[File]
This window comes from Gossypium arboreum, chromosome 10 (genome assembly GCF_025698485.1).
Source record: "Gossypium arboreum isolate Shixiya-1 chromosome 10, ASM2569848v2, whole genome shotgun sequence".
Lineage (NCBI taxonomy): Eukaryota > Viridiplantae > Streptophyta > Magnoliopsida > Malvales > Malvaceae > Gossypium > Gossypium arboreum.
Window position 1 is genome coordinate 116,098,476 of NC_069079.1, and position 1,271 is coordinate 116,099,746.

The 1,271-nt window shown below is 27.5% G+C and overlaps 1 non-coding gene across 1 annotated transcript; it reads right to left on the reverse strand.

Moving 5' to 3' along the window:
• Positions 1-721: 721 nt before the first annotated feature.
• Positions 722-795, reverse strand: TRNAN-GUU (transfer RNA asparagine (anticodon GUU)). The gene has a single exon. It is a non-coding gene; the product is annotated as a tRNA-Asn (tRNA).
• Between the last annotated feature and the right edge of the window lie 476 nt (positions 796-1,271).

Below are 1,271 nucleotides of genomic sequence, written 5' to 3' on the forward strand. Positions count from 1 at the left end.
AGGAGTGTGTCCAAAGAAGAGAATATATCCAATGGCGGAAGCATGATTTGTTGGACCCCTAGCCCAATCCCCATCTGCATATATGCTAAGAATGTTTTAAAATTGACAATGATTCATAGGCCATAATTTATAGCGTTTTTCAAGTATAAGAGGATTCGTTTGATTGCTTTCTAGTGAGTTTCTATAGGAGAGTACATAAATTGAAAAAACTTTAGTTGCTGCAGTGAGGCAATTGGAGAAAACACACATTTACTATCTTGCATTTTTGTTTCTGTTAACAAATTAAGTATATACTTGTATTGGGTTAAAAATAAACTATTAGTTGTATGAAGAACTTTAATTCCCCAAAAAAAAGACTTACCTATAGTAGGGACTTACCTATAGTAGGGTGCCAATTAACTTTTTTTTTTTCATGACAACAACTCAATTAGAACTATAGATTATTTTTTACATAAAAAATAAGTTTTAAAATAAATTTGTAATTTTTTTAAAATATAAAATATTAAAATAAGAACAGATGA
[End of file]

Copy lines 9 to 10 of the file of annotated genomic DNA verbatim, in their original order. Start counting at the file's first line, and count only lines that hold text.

• Between the last annotated feature and the right edge of the window lie 476 nt (positions 796-1,271).

Below are 1,271 nucleotides of genomic sequence, written 5' to 3' on the forward strand. Positions count from 1 at the left end.